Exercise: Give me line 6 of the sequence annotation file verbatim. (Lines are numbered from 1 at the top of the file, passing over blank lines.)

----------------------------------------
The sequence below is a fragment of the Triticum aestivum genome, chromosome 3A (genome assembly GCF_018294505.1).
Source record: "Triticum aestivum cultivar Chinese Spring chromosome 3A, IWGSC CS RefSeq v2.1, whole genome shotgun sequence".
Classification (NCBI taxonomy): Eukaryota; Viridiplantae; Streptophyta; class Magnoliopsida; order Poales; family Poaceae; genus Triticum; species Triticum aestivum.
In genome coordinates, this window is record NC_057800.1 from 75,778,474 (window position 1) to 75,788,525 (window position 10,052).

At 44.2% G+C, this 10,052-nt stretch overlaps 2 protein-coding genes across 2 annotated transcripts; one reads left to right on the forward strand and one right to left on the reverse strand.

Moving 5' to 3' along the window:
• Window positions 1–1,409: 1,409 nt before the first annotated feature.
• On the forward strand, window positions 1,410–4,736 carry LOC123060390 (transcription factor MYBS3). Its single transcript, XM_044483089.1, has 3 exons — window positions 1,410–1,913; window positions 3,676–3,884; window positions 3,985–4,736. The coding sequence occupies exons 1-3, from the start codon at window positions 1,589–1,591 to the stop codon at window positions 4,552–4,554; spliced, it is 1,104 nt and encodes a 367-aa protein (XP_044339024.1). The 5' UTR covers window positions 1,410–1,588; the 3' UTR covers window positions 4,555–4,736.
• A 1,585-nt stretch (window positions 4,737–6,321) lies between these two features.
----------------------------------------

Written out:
Moving 5' to 3' along the window: